What’s Next in Minnesota? « The Washington Independent
Our brethren at The Minnesota Independent have a nice rundown of what the coming weeks will bring in the complex U.S. Senate battle in Minnesota. But for the link-averse among you, I’ll provide a rundown of the rundown:
Basically, Republican Norm Coleman is contesting DFLer Al Franken’s election victory on three fronts. First, he says that 133 lost ballots that benefited Franken by 46 net votes should not be counted. Second, he alleges that between 130 and 150 ballots were counted twice, though he can’t be sure which candidate they helped. And third, he argues that 654 additional absentee ballots should be counted, even though they were twice rejected by election officials.
The election contest will be adjudicated by a three-judge panel to be named by NFL Hall of Famer and current Minnesota Supreme Court Justice Alan Page, who is believed to be a Democrat. Republicans will no doubt whine about a liberal bias in the courts — as they already have in this contest — but Page is the ranking member of the state’s high court, after Chief Justice Eric Magnuson recused himself.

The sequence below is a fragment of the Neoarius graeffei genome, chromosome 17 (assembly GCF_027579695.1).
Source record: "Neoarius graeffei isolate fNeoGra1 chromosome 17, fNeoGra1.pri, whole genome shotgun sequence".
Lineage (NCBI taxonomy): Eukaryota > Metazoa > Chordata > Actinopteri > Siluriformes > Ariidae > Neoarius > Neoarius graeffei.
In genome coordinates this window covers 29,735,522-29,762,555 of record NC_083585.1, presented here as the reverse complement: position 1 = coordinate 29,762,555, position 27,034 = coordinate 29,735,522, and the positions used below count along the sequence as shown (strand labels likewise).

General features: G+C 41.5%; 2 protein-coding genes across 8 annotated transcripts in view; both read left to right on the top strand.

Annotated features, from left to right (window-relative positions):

Basically, this is all a “Hail Mary” on the part of the Coleman campaign, which would have to have everything go its way to stand a chance of erasing Franken’s 225-vote lead.
When will it finally end? From The Minnesota Independent:
Nobody knows. Most political observers have speculated about a roughly two-month timeframe. But legal expert Ron Rosenbaum, speaking on KFAN (1130-AM) yesterday, poured cold water on that relatively quick scenario. “I think those people are dreaming,” he told host Dan Barreiro. “This thing could easily last longer than you even want to imagine, if permitted, and I think there’s a reasonable chance that could happen.”